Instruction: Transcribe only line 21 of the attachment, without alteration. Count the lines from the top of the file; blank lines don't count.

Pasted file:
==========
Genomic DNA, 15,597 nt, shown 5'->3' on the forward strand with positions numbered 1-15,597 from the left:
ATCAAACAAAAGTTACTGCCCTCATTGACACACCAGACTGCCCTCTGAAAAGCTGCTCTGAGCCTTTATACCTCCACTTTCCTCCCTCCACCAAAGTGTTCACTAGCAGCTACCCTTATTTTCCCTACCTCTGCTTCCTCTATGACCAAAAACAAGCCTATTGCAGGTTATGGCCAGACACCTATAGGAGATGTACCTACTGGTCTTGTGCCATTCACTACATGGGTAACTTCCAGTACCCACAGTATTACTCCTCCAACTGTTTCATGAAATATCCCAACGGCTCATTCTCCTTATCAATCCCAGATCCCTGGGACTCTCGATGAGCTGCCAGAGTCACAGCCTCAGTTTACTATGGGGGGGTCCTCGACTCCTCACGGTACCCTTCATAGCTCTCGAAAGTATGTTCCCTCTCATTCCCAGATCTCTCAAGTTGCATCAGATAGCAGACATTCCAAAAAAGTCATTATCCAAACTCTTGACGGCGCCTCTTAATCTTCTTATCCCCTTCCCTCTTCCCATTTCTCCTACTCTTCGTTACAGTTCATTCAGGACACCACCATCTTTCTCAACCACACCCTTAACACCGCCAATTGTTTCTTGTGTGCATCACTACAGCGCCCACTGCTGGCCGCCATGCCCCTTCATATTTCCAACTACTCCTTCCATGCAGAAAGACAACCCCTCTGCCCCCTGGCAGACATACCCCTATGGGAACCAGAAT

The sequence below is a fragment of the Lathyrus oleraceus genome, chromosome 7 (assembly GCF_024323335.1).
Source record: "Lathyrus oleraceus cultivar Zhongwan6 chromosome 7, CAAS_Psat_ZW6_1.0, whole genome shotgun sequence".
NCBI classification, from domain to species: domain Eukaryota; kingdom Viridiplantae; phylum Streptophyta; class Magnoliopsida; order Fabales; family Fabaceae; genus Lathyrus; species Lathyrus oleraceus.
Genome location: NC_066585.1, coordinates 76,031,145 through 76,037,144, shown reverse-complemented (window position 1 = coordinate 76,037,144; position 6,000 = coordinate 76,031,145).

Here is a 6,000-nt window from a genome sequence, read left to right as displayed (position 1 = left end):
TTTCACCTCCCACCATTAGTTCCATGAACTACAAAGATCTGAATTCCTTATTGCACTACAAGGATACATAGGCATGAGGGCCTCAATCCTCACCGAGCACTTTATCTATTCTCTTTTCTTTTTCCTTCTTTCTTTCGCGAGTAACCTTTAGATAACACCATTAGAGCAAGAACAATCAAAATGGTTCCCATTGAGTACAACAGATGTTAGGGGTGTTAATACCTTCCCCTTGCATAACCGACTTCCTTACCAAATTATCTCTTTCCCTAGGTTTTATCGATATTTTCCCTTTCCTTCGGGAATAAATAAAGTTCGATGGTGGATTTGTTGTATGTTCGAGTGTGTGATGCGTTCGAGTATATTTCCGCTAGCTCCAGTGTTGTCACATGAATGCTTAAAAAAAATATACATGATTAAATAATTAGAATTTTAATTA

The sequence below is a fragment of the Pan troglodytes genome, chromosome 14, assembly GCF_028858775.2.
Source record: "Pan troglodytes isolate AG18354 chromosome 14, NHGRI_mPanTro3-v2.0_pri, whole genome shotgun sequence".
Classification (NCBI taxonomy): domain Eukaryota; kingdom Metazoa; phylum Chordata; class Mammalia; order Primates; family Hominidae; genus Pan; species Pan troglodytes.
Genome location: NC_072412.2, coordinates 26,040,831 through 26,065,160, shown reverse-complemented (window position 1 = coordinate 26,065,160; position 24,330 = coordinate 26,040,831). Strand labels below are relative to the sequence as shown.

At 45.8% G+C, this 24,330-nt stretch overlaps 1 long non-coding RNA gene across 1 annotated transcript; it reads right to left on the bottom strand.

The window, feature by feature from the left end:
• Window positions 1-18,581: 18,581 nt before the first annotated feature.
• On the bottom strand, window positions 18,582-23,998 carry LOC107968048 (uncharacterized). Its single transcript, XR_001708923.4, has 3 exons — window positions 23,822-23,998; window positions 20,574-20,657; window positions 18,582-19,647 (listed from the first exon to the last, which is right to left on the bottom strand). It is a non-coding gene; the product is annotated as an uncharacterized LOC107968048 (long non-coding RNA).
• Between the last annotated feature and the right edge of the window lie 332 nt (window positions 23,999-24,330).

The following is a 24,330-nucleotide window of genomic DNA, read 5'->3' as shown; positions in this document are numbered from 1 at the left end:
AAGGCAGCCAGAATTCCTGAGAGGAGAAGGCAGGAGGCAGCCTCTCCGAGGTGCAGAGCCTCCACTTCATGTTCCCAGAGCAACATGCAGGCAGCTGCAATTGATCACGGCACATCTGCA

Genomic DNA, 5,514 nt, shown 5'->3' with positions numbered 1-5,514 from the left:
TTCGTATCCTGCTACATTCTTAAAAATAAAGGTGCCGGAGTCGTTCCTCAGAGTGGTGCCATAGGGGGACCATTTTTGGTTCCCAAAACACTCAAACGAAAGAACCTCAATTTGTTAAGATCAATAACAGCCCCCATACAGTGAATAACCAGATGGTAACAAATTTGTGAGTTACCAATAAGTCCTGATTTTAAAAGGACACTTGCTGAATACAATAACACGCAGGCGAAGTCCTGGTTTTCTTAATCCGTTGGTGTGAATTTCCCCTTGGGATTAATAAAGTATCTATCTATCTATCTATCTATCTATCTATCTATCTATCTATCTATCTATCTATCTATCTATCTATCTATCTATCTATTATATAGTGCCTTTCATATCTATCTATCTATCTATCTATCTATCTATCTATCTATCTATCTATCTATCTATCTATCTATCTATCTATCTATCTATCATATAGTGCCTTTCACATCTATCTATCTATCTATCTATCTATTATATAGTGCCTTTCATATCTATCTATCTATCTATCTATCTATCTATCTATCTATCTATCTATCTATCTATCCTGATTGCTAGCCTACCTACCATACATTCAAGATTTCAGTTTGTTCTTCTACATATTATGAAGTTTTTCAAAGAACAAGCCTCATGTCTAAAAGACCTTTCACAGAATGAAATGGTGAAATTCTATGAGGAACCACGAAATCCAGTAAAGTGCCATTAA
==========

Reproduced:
TTCGTATCCTGCTACATTCTTAAAAATAAAGGTGCCGGAGTCGTTCCTCAGAGTGGTGCCATAGGGGGACCATTTTTGGTTCCCAAAACACTCAAACGAAAGAACCTCAATTTGTTAAGATCAATAACAGCCCCCATACAGTGAATAACCAGATGGTAACAAATTTGTGAGTTACCAATAAGTCCTGATTTTAAAAGGACACTTGCTGAATACAATAACACGCAGGCGAAGTCCTGGTTTTCTTAATCCGTTGGTGTGAATTTCCCCTTGGGATTAATAAAGTATCTATCTATCTATCTATCTATCTATCTATCTATCTATCTATCTATCTATCTATCTATCTATCTATCTATCTATCTATTATATAGTGCCTTTCATATCTATCTATCTATCTATCTATCTATCTATCTATCTATCTATCTATCTATCTATCTATCTATCTATCTATCTATCTATCATATAGTGCCTTTCACATCTATCTATCTATCTATCTATCTATTATATAGTGCCTTTCATATCTATCTATCTATCTATCTATCTATCTATCTATCTATCTATCTATCTATCTATCCTGATTGCTAGCCTACCTACCATACATTCAAGATTTCAGTTTGTTCTTCTACATATTATGAAGTTTTTCAAAGAACAAGCCTCATGTCTAAAAGACCTTTCACAGAATGAAATGGTGAAATTCTATGAGGAACCACGAAATCCAGTAAAGTGCCATTAA